Location in Spain:
Hoteles y apartamentos en Segovia
Segovia is best known for it's well preserved roman Aqueduct, that is still operative. In 1985, it was declared declared a World Heritage Site by UNESCO together with the historic disctrict of Segovia. Many of the buildings in the city have also been declared Artistic Historical Monuments. Segovia forms part of the main route of the Camino de Santiago de Madrid (an important pilgrimage also known as 'The Way of St James').
The capital city of the Segovia Province in the autonomous community of Castile and Leon is situated to the north of Madrid (35 minutes away by high speed train). The province of Segovia is neighboured by Burgos and Valladolid to the north, Avila to the west, Soria to the east and Madrid and Guadalajara to the south.
Places to visit
Some of the most important monuments in the city include:
- The Aqueduct of Segovia
Located in the Plaza del Azoguejo, is one of the most impressive works of civil engineering built by the Romans. Its purpose was to carry water from the mountains to Segovia. Over time it has become the symbol of the city and legend has it that it was built by the devil.
- The Segovia Cathedral
Located in Plaza Mayor was the last Gothic cathedral to be built in Spain. Construction on the cathedral began in 1525 under the direction of the Gil de Hontañón family of architects. It was built to replace the Old Cathedral that was destroyed during the Revolt of the Comuneros in 1520. The tower on the Epistle side of the Cathedral, is one of its most striking features. The Cathedral contains 18 chapels and a cloister designed by Juan Guas, which was taken from the old Romanesque cathedral and transported stone by stone. It currently leads to the Cathedral's museum.
- The Alcazar of Segovia
Located on top of a rock between the Eresma and Clamores rivers. It became the royal palace in the 13th Century and was one of the favourite residences of the Kings of Castile. Its architecture is a combination of Romanesque, gothic and mudejar styles. It was devastated by a fire in 1862 but was later restored during the reign of Alfonso XII. Since then, the Alcázar Trust has continued this work, restoring its coffered ceilings, friezes, altarpieces and walls. It currently houses the Royal School of Artillery Museum and the General Militar de Segovia archive.
- The City Walls
which are made of limestone and granite and surround the city with a perimeter more than 3,000 meters (starting and ending at the Alcazar). Tombstones from the old Roman necropolis were also used in its construction. The walls also originally had five gates called Santiago, San Cebrián, San Juan, San Martín and San Andrés, of which only three remain (San Cebrián, Santiago and San Andrés). There are also a number of surviving wicket gates.
Typical local cuisine includes a wide range of meat such as "lechazo" (tender young lamb) and "cochinillo" (slow roasted suckling-pig). The highland rivers also provide the province with "trucha" (trout).The local nuns also make a wide variety of traditional pastries and desserts including "ponche segoviano" which is lightly toasted on the outside with a creamy filling. There are also a wide variety of locally produced wines, such as the white wine from Nieva and Valtiendas' red wines.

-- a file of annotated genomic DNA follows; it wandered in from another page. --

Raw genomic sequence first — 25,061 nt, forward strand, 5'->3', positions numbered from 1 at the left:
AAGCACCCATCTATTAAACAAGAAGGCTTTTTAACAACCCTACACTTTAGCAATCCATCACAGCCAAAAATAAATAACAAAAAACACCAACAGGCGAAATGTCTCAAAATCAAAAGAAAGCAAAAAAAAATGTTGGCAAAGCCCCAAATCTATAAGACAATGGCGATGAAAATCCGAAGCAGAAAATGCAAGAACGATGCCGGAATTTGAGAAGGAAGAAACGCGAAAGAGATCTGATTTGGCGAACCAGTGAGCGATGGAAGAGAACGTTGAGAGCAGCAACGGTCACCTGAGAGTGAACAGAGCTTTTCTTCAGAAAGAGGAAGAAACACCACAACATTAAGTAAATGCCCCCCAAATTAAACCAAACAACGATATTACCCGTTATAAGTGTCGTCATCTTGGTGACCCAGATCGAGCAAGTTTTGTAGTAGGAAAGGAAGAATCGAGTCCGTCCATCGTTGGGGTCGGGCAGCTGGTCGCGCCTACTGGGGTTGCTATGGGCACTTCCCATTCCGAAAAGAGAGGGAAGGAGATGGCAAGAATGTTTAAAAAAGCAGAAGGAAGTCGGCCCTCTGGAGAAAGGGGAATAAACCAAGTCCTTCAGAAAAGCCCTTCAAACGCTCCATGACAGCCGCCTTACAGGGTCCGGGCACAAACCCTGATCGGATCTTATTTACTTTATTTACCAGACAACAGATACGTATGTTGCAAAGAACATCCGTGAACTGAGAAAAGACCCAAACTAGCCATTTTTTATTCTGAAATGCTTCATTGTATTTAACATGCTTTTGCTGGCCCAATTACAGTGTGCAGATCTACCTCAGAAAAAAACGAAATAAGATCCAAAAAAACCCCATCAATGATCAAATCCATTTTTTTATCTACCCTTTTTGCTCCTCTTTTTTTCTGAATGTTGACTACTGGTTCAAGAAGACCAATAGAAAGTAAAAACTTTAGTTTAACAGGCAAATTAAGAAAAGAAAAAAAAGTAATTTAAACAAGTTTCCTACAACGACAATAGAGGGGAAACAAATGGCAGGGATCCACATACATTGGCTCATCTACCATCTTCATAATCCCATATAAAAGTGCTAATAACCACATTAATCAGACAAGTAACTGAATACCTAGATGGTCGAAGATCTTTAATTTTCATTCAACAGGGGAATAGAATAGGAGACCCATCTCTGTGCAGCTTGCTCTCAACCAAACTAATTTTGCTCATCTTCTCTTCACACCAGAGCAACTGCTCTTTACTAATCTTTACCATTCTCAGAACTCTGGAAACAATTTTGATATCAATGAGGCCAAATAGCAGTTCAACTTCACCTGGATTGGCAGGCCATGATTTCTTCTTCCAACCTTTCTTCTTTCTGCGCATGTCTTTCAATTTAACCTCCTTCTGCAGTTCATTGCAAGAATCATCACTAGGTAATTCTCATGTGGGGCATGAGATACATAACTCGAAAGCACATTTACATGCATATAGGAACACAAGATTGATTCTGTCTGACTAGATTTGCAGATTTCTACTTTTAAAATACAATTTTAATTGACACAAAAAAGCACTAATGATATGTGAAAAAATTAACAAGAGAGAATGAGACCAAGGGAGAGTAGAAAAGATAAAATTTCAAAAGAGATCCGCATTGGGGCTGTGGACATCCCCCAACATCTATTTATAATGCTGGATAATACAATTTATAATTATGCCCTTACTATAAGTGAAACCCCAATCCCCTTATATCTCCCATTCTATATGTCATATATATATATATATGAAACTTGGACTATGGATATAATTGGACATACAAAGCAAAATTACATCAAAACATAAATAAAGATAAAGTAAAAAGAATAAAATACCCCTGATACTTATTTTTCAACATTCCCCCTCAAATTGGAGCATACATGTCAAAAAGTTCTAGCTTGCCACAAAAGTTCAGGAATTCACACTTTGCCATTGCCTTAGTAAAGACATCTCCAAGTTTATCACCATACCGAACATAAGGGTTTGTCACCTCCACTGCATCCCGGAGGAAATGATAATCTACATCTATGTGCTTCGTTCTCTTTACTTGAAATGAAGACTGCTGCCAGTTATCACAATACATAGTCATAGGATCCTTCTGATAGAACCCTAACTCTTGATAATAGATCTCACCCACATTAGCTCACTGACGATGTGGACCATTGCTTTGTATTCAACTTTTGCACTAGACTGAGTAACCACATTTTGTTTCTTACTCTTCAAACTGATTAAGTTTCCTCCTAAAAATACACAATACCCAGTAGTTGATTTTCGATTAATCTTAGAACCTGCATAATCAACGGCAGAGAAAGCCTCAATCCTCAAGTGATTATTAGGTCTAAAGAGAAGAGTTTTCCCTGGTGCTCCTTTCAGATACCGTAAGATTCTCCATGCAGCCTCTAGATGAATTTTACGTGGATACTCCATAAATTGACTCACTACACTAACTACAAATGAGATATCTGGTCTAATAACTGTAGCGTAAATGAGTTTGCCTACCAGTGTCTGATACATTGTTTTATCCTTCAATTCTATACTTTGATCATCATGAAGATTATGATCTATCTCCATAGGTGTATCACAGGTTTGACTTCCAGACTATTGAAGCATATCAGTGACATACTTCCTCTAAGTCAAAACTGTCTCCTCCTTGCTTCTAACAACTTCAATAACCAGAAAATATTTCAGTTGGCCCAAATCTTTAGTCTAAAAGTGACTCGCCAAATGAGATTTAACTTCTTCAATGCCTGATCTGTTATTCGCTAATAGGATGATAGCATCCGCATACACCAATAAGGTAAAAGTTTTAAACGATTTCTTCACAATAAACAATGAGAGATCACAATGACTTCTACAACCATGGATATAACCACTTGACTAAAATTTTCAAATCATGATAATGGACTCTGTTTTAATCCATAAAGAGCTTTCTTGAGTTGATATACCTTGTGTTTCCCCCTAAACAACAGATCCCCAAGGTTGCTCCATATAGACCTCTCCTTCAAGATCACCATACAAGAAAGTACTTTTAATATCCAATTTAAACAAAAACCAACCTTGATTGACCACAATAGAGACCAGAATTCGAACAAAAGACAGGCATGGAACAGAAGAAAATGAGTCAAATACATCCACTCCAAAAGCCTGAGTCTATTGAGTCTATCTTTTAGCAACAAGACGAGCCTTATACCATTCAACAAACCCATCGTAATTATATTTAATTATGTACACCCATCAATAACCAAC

Festivals and National Holidays
The main festivals and celebrations in Segovia include:
- Holy Week (or Easter)
when there are a number of religious processions with floats and statues. The processions on Palm Sunday and Good Friday are particular highlights.
which takes place in May, and is a huge festival with street performers and puppet theatre.
- The fairs and fiestas of San Juan and San Pedro
These festivities have been held in the city since the 15th century and currently take place between the 23rd to 29th June when the city is filled with fairground rides, concerts, theatre, bullfighting and sporting activities.
- The procession of la Virgen de la Fuencisla
Every year, nine days before the Day of the Virgen de la Fuencisla, the statue of the Virgin is taken to the Cathedral where it is venerated for nine days. The statue of the Virgin is then taken back to her sanctuary in a procession accompanied by traditional music and dancing.
- The San Frutos Festival
This festival takes places on 25th October when many Segovians gather in the Cathedral to sing the traditional 'San Frutos Carol'. After this, a number of activities take place in the Plaza Mayor.The night before, many Segovians also go to the Cathedral door, where there is a statue of San Frutos holding a book. They go to see San Frutos turn the page of the book and to sample the Sopas del Santo (a special soup prepared by the Association of the Chefs of Segovia).
A brief history of Segovia
Segovia, which was originally founded by the Celts, later became an important Roman settlement before its domination by the Visigoths (from the 6th century) and Moors. It eventually fell to the Christians in the 11th Century. The Romans left a magnificent legacy in the form of the Aqueduct which is the tallest in Spain and one of the best-preserved in the world. The huge scale of this feat of engineering suggests that 2,000 years ago Segovia must have had roughly the same amount of inhabitants as it has today.
In recent history, after the Spanish Civil War (1936-39) a commercial and business zone began to develop and tourism flourished as Segovia established a reputation as one of the most beautiful and historic cities in Spain.
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